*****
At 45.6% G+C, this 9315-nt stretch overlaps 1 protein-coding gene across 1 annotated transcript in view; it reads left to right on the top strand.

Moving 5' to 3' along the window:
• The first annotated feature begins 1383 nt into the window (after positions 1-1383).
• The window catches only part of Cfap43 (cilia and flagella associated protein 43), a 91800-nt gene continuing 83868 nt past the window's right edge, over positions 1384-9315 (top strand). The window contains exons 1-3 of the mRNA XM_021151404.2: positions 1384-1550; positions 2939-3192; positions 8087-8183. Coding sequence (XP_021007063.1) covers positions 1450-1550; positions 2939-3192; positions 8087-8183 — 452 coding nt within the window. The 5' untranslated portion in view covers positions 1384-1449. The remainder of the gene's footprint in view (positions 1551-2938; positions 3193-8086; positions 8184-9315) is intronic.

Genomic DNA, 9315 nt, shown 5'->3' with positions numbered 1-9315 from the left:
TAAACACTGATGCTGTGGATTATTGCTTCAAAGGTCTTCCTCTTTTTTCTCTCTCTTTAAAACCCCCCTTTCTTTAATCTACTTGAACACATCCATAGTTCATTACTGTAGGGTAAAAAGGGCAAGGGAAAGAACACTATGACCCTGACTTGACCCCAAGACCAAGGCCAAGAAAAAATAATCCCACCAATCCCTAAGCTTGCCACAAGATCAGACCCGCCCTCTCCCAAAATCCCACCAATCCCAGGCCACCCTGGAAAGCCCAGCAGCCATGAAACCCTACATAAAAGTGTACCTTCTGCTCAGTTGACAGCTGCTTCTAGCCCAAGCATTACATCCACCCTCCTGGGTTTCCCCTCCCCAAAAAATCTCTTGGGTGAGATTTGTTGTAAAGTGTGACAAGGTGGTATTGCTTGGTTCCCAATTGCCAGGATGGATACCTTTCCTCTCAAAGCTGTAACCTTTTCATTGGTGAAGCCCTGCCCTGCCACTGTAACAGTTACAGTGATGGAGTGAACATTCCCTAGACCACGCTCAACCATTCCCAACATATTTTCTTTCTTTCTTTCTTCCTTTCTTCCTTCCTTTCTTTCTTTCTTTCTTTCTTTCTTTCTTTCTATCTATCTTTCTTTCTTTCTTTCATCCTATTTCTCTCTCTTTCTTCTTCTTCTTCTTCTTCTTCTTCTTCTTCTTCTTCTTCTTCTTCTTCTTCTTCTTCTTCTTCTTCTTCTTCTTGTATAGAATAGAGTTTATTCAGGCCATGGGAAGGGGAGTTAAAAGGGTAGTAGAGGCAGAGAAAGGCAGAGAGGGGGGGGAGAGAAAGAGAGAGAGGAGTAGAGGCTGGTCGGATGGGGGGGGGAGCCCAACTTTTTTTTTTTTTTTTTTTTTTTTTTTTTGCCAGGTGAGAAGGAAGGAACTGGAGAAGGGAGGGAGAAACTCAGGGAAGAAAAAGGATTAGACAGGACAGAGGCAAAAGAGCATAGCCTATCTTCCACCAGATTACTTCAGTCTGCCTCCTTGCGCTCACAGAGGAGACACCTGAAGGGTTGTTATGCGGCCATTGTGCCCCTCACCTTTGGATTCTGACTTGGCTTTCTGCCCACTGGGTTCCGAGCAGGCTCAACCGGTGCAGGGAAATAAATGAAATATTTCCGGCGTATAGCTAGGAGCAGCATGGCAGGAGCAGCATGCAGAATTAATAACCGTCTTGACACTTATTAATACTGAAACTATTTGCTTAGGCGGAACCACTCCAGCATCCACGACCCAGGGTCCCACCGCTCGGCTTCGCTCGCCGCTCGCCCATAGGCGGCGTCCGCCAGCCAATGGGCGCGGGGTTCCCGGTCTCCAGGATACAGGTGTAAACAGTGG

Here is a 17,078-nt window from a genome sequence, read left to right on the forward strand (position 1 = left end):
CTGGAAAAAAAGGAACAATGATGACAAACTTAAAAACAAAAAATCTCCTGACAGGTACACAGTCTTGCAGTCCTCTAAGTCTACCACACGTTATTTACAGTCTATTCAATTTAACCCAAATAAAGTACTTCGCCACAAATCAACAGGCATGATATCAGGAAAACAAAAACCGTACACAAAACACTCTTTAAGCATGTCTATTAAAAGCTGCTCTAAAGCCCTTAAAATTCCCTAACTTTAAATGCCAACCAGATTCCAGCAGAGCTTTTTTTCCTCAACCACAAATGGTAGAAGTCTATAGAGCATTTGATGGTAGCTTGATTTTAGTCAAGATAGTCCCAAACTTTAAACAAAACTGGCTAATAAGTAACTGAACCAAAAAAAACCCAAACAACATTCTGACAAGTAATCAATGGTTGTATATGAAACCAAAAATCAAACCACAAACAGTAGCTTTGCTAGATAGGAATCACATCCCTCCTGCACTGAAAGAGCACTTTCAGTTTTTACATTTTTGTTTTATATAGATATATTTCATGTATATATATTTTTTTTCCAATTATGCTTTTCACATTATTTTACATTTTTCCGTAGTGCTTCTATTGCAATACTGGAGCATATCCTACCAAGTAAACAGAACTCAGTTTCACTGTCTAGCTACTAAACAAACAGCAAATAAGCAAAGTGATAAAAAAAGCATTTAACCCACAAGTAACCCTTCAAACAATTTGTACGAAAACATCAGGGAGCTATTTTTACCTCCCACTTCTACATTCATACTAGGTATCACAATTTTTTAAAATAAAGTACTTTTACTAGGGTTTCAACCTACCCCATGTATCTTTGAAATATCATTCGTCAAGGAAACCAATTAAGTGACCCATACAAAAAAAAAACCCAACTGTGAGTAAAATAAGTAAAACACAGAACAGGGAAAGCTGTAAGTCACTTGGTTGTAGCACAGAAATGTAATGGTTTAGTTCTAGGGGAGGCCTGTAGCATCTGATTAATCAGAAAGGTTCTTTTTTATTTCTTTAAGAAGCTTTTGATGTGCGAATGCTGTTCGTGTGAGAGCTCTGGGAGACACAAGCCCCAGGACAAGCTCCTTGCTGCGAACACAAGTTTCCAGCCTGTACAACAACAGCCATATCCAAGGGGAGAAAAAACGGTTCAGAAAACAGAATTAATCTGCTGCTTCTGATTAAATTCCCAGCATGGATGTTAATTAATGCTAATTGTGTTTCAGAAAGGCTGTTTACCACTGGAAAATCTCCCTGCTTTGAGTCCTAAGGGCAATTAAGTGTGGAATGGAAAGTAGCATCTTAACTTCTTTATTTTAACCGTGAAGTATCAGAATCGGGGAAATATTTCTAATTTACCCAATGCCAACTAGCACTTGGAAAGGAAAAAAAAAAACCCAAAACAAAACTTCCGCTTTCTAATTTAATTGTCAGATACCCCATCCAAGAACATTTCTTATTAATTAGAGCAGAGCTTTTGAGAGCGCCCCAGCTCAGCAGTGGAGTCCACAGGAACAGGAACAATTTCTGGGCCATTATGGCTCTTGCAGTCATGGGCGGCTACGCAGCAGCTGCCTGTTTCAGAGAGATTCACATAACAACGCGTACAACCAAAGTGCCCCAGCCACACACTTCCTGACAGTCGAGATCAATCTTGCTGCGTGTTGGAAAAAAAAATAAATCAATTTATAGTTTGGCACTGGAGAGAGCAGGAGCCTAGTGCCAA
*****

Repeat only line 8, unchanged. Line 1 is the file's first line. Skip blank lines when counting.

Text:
CTGGAAAAAAAGGAACAATGATGACAAACTTAAAAACAAAAAATCTCCTGACAGGTACACAGTCTTGCAGTCCTCTAAGTCTACCACACGTTATTTACAGTCTATTCAATTTAACCCAAATAAAGTACTTCGCCACAAATCAACAGGCATGATATCAGGAAAACAAAAACCGTACACAAAACACTCTTTAAGCATGTCTATTAAAAGCTGCTCTAAAGCCCTTAAAATTCCCTAACTTTAAATGCCAACCAGATTCCAGCAGAGCTTTTTTTCCTCAACCACAAATGGTAGAAGTCTATAGAGCATTTGATGGTAGCTTGATTTTAGTCAAGATAGTCCCAAACTTTAAACAAAACTGGCTAATAAGTAACTGAACCAAAAAAAACCCAAACAACATTCTGACAAGTAATCAATGGTTGTATATGAAACCAAAAATCAAACCACAAACAGTAGCTTTGCTAGATAGGAATCACATCCCTCCTGCACTGAAAGAGCACTTTCAGTTTTTACATTTTTGTTTTATATAGATATATTTCATGTATATATATTTTTTTTCCAATTATGCTTTTCACATTATTTTACATTTTTCCGTAGTGCTTCTATTGCAATACTGGAGCATATCCTACCAAGTAAACAGAACTCAGTTTCACTGTCTAGCTACTAAACAAACAGCAAATAAGCAAAGTGATAAAAAAAGCATTTAACCCACAAGTAACCCTTCAAACAATTTGTACGAAAACATCAGGGAGCTATTTTTACCTCCCACTTCTACATTCATACTAGGTATCACAATTTTTTAAAATAAAGTACTTTTACTAGGGTTTCAACCTACCCCATGTATCTTTGAAATATCATTCGTCAAGGAAACCAATTAAGTGACCCATACAAAAAAAAAACCCAACTGTGAGTAAAATAAGTAAAACACAGAACAGGGAAAGCTGTAAGTCACTTGGTTGTAGCACAGAAATGTAATGGTTTAGTTCTAGGGGAGGCCTGTAGCATCTGATTAATCAGAAAGGTTCTTTTTTATTTCTTTAAGAAGCTTTTGATGTGCGAATGCTGTTCGTGTGAGAGCTCTGGGAGACACAAGCCCCAGGACAAGCTCCTTGCTGCGAACACAAGTTTCCAGCCTGTACAACAACAGCCATATCCAAGGGGAGAAAAAACGGTTCAGAAAACAGAATTAATCTGCTGCTTCTGATTAAATTCCCAGCATGGATGTTAATTAATGCTAATTGTGTTTCAGAAAGGCTGTTTACCACTGGAAAATCTCCCTGCTTTGAGTCCTAAGGGCAATTAAGTGTGGAATGGAAAGTAGCATCTTAACTTCTTTATTTTAACCGTGAAGTATCAGAATCGGGGAAATATTTCTAATTTACCCAATGCCAACTAGCACTTGGAAAGGAAAAAAAAAAACCCAAAACAAAACTTCCGCTTTCTAATTTAATTGTCAGATACCCCATCCAAGAACATTTCTTATTAATTAGAGCAGAGCTTTTGAGAGCGCCCCAGCTCAGCAGTGGAGTCCACAGGAACAGGAACAATTTCTGGGCCATTATGGCTCTTGCAGTCATGGGCGGCTACGCAGCAGCTGCCTGTTTCAGAGAGATTCACATAACAACGCGTACAACCAAAGTGCCCCAGCCACACACTTCCTGACAGTCGAGATCAATCTTGCTGCGTGTTGGAAAAAAAAATAAATCAATTTATAGTTTGGCACTGGAGAGAGCAGGAGCCTAGTGCCAA